“The target of the yachting market is represented by ultra-high-net-worth individuals, whose number is expected to grow steadily in the medium term, with an annual increase of 24,000 to reach 385,000 in 2026 and a consequent increase in potential,” says Ferruccio Rossi, Group General Manager and President Sanlorenzo Super Yacht. “In this context, I would like to point out the impact represented by the lowering of the average age of Sanlorenzo superyacht buyers, which has gone from 56 to 48 years in just four years. This interesting phenomenon has achieved a two-fold positive result: in addition to the enlargement of the client base, the sensitivity of new young customers who demand increasingly sustainable solutions. In general, the most popular segment continues to be yachts between 30 and 40 metres. As far as we are concerned, according to the latest figures, sales revenues have affected all product ranges, in particular, the asymmetrical models of the SL line, the new models of the SD line and with an increasing incidence of the SX line and the new SP line.”

Rossi explains that although the scenario is positive, major difficulties remain and new challenges need to be addressed: “The main challenge undoubtedly concerns the sustainability aspect. We have all taken up this challenge with a pioneering spirit, and our R&D department is working hard to develop innovative technologies to make boats more sustainable in every respect. We share this goal with our partners, world-leading energy and e-fuel companies, with whom we have signed exclusive agreements to reduce the environmental impact of our ships.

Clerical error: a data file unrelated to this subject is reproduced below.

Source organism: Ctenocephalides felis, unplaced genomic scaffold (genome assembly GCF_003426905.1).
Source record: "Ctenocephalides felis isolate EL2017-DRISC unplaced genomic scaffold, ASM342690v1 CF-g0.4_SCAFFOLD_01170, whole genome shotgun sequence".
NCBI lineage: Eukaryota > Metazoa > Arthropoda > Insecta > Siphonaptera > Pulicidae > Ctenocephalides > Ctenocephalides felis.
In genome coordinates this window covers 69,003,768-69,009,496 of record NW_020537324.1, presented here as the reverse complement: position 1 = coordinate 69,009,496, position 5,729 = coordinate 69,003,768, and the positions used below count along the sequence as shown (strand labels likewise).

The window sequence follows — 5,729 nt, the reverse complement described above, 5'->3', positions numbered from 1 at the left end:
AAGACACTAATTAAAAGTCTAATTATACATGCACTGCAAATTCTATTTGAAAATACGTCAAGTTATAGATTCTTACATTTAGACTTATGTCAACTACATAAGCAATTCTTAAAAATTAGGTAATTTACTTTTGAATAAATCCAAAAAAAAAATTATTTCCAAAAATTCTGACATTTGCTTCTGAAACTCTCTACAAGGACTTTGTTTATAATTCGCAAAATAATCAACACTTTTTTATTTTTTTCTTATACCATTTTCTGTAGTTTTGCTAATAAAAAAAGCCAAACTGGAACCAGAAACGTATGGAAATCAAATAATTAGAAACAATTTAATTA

“Our Industrial Plan 2023-2025 includes the introduction of new ranges with the entry into different segments, such as multihulls. In addition, following the route mapped out by the ‘Road to 2030’ strategy, the first 50Steel will be launched in 2024, making the zero-net-carbon footprint yacht during anchorage and dock time equal to more than 90% of a yacht’s utilisation. As for Bluegame, in the <24m segment, we are pursuing two innovative projects involving the use of hydrogen: the BGH tender, chosen by the New York Yacht Club as the ‘chase boat’ to accompany American Magic during the next edition of the America’s Cup; and the BGM65HH (hydrogen-hybrid), inside of which hydrogen fuel cells will be installed combined with the new generation of Volvo Penta hybrid engines, for which Sanlorenzo has been chosen as the pilot shipyard.”

Although critical aspects of the international scenario still weigh on the worldwide uncertainty linked to the conflict between Russia and Ukraine, the risks of financial instability and a level of inflation that is still far from the objectives of the central banks, the international yachting sector has shown remarkable dynamism in recent years, proving great resilience to Covid-19 and economic-financial turbulence, achieving considerable growth and the construction of an increasing number of new yachts. The trend remains positive and seems likely to continue for some years to come, as a number of yards report full order books until 2025 and potentially into 2026 too.